Google Fiber | Texas Public Radio

Google Fiber


Google Fiber is closing its Louisville, Kentucky network after 18 months of offering its high-speed internet service. The company says it won’t impact other cities like San Antonio.

From Texas Standard:

Fiber: it's not just what's for breakfast anymore. Now, it also means a super-fast connection to the internet. In fact, a lack of fiber can be fatal when it comes to a particular city or town competing for business. Author Susan Crawford argues in her new book, “Fiber: The Coming Tech Revolution – and Why America Might Miss It,” that not upgrading internet technology and speed on a local level is doing real harm to the nation.

Crawford says fiber-based connectivity will change everything, from how fast we can access the internet to the way health care is delivered and where we’re able to work and live. But cable companies and other private providers of internet access have not invested in fiber.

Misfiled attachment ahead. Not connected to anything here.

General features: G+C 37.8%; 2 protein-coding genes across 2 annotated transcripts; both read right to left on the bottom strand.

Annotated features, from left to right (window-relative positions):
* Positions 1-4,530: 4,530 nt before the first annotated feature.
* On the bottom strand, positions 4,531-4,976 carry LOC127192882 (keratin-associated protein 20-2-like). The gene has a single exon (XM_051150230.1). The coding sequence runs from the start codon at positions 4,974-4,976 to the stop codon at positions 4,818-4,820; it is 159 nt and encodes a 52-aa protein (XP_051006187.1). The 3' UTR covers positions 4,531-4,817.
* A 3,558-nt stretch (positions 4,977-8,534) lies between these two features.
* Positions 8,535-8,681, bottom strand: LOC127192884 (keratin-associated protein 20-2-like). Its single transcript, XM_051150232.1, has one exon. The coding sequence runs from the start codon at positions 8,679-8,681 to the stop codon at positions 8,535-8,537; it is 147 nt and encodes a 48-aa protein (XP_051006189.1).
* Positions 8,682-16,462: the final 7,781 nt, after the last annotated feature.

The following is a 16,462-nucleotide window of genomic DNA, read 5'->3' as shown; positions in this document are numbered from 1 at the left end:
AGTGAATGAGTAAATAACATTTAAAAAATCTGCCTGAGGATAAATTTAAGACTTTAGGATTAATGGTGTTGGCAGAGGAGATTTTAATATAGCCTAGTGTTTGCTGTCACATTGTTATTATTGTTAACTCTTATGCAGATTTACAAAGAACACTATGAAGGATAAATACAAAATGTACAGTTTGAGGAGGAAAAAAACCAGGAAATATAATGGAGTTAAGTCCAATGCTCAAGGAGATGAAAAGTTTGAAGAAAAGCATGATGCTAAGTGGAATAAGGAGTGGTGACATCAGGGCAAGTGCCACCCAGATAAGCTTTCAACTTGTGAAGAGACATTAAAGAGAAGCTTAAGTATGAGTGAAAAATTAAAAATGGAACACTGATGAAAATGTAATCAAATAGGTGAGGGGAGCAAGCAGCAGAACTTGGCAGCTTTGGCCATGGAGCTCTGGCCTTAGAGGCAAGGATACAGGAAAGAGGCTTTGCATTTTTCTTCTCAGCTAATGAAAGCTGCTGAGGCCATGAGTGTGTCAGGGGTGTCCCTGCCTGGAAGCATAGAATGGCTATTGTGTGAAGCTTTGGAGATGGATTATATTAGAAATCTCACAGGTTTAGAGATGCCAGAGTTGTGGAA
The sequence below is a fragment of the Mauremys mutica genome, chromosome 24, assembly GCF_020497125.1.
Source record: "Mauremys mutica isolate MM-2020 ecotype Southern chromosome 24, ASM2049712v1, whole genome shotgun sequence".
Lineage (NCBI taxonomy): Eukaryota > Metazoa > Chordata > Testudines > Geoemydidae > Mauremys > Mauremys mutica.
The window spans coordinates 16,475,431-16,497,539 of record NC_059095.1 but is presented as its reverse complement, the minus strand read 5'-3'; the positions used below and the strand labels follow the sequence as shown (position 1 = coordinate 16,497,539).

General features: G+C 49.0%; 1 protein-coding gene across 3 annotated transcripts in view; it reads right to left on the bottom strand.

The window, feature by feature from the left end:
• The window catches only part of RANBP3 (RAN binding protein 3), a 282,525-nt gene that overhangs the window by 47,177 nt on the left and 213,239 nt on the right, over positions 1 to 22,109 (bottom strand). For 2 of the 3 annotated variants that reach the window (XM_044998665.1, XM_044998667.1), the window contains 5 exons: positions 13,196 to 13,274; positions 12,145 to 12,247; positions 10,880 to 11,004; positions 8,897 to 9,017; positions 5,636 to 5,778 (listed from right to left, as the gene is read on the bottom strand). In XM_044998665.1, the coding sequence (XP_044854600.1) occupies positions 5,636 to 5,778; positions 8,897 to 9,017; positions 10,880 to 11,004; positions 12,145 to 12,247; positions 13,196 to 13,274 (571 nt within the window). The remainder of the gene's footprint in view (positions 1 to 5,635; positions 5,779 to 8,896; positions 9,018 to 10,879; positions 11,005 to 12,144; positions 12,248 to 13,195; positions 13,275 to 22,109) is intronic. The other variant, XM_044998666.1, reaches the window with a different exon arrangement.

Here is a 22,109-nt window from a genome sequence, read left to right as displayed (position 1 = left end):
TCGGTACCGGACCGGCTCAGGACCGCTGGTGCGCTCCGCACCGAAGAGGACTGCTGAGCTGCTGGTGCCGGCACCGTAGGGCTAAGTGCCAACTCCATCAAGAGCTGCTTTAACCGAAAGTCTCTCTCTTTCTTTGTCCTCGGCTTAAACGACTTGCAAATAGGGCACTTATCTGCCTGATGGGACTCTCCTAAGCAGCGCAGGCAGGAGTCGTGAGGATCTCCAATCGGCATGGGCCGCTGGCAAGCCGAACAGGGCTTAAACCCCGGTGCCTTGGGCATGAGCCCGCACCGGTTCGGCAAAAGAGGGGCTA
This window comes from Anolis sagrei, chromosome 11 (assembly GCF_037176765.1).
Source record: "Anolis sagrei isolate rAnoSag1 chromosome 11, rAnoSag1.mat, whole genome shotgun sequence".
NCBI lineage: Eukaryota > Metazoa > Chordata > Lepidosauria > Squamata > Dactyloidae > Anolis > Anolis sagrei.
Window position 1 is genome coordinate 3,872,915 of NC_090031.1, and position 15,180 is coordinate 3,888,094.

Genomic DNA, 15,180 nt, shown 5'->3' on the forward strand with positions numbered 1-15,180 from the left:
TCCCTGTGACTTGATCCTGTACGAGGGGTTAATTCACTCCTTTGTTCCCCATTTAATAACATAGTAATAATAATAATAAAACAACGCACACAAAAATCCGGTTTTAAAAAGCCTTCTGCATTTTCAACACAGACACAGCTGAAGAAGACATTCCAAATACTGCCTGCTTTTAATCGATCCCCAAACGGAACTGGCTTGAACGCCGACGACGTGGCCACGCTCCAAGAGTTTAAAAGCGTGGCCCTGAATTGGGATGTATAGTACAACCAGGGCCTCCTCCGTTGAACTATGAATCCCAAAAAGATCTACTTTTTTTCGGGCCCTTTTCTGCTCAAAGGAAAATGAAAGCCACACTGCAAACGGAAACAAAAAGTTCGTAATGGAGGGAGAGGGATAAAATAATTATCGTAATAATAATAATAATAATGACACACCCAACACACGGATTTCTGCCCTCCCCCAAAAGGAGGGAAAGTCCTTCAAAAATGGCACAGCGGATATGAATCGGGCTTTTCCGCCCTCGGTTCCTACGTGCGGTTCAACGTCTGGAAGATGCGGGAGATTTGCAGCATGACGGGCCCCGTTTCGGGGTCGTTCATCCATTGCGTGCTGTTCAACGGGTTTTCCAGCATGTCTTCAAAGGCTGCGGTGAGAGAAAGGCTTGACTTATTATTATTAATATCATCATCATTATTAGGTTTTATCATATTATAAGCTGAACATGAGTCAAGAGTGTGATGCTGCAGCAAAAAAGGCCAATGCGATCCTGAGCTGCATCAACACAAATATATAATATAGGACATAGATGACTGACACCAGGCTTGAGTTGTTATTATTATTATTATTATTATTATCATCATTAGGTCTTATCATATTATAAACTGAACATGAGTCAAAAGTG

Contributed photos

As the year draws to a close, the Texas Public Radio digital team is taking a look back at the most read — and listened to — stories of 2017. And overwhelmingly, through its clicks, our audience was interested in two subjects: Google Fiber and medical marijuana.


Nearly 5 months ago, the city asked Google Fiber to stop building a network of telecommunications hubs in San Antonio after complaints surrounding the first one in Haskin Park.  Mayor Ivy Taylor raised concerns about the Google's use of parks and the hut proximity to homes. Subsequently, city staff recommended the relocation of eight huts, nearly half of the planned network. 

Robert Scoble

Mayor Ivy Taylor said when she asked the city to revisit the Google Fiber huts and their impact on neighborhoods back in January, she didn't want to scare the company off.